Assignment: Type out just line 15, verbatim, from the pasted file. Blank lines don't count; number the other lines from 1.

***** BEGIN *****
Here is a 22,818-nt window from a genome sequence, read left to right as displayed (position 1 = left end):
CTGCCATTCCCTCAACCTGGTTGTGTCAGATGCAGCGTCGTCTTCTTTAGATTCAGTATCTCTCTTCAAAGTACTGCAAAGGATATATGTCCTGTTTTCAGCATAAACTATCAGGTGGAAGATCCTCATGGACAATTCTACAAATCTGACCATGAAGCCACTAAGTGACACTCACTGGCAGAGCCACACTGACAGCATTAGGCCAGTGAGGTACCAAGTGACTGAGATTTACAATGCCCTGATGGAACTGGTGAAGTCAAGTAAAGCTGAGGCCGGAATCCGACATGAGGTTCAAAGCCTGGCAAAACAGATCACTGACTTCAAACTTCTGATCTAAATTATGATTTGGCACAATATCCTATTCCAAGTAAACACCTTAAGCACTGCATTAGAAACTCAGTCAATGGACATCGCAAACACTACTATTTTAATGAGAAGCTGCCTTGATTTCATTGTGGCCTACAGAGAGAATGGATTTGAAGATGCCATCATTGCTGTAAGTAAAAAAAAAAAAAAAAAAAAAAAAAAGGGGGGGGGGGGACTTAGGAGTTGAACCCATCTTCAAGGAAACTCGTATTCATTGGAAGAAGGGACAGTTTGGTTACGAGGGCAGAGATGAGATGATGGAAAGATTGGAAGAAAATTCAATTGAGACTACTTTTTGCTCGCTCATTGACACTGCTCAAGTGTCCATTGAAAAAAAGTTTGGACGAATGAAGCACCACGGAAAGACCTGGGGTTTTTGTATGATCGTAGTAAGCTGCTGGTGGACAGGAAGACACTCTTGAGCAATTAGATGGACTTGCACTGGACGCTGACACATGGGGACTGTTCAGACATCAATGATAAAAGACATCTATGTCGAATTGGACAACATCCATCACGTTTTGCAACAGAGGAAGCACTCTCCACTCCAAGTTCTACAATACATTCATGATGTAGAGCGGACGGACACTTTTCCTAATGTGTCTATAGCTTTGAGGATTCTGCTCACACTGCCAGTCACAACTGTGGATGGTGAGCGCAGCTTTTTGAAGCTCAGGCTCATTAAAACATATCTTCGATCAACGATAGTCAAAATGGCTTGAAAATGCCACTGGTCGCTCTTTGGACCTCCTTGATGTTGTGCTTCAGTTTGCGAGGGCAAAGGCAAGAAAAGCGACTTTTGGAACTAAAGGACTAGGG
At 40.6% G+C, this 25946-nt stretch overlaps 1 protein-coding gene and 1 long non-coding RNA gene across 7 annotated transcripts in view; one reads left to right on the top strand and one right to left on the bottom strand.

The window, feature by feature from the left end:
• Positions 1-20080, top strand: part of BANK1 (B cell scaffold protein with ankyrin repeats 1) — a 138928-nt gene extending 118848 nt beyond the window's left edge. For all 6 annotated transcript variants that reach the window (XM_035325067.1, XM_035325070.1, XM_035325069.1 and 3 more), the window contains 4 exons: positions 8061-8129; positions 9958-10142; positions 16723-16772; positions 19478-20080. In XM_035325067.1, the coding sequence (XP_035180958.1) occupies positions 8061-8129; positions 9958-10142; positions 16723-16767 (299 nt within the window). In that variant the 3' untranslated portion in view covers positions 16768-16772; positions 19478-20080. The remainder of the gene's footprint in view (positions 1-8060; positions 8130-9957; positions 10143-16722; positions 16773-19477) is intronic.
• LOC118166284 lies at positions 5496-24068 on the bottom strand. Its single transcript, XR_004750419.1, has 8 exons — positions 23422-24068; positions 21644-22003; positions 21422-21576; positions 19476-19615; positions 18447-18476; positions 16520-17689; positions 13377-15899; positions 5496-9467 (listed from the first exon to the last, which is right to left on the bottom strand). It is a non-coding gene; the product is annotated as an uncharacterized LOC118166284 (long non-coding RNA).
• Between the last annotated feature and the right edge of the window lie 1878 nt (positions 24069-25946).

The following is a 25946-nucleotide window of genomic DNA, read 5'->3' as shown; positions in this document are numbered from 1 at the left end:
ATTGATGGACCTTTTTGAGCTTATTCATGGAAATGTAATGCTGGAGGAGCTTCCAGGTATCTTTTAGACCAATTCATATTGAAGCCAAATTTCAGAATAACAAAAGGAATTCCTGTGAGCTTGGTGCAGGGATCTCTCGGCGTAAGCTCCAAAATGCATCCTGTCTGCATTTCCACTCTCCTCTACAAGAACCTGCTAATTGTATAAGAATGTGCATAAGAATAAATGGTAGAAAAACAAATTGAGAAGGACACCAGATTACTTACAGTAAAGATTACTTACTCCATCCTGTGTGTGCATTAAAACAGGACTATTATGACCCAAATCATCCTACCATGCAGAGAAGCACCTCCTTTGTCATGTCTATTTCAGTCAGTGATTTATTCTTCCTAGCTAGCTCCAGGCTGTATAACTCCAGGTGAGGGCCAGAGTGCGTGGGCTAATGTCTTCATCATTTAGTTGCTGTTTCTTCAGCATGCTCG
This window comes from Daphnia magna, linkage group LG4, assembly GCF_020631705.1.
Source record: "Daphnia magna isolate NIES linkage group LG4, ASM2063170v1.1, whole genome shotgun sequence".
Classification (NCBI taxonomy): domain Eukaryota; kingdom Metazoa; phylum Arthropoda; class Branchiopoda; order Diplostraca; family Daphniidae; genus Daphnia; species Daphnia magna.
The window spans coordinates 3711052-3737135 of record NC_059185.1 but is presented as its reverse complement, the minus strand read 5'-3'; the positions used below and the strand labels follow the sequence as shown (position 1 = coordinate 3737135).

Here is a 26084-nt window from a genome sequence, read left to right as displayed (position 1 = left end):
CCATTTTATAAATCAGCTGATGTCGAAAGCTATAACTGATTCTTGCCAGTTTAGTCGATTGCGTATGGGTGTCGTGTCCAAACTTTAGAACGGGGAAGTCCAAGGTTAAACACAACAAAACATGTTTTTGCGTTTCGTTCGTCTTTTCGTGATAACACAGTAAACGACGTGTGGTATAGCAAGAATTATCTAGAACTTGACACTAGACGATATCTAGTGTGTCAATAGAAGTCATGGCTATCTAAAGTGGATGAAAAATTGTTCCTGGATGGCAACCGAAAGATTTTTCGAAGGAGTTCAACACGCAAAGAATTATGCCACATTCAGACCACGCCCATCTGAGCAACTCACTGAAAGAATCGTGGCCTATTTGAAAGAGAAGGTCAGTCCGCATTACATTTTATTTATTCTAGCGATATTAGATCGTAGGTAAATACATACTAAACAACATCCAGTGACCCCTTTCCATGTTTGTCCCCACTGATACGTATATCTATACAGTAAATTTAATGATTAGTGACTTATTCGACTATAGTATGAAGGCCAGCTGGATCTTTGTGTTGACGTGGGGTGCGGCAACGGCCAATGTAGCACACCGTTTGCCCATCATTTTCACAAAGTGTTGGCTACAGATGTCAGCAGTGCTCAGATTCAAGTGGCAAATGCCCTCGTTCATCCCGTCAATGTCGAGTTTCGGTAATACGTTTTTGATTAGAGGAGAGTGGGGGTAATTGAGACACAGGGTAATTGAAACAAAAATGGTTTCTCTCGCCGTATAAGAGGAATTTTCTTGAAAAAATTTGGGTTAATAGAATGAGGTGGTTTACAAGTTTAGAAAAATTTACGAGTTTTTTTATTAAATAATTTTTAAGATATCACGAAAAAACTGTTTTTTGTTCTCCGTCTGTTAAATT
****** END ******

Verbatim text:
CCATTTTATAAATCAGCTGATGTCGAAAGCTATAACTGATTCTTGCCAGTTTAGTCGATTGCGTATGGGTGTCGTGTCCAAACTTTAGAACGGGGAAGTCCAAGGTTAAACACAACAAAACATGTTTTTGCGTTTCGTTCGTCTTTTCGTGATAACACAGTAAACGACGTGTGGTATAGCAAGAATTATCTAGAACTTGACACTAGACGATATCTAGTGTGTCAATAGAAGTCATGGCTATCTAAAGTGGATGAAAAATTGTTCCTGGATGGCAACCGAAAGATTTTTCGAAGGAGTTCAACACGCAAAGAATTATGCCACATTCAGACCACGCCCATCTGAGCAACTCACTGAAAGAATCGTGGCCTATTTGAAAGAGAAGGTCAGTCCGCATTACATTTTATTTATTCTAGCGATATTAGATCGTAGGTAAATACATACTAAACAACATCCAGTGACCCCTTTCCATGTTTGTCCCCACTGATACGTATATCTATACAGTAAATTTAATGATTAGTGACTTATTCGACTATAGTATGAAGGCCAGCTGGATCTTTGTGTTGACGTGGGGTGCGGCAACGGCCAATGTAGCACACCGTTTGCCCATCATTTTCACAAAGTGTTGGCTACAGATGTCAGCAGTGCTCAGATTCAAGTGGCAAATGCCCTCGTTCATCCCGTCAATGTCGAGTTTCGGTAATACGTTTTTGATTAGAGGAGAGTGGGGGTAATTGAGACACAGGGTAATTGAAACAAAAATGGTTTCTCTCGCCGTATAAGAGGAATTTTCTTGAAAAAATTTGGGTTAATAGAATGAGGTGGTTTACAAGTTTAGAAAAATTTACGAGTTTTTTTATTAAATAATTTTTAAGATATCACGAAAAAACTGTTTTTTGTTCTCCGTCTGTTAAATT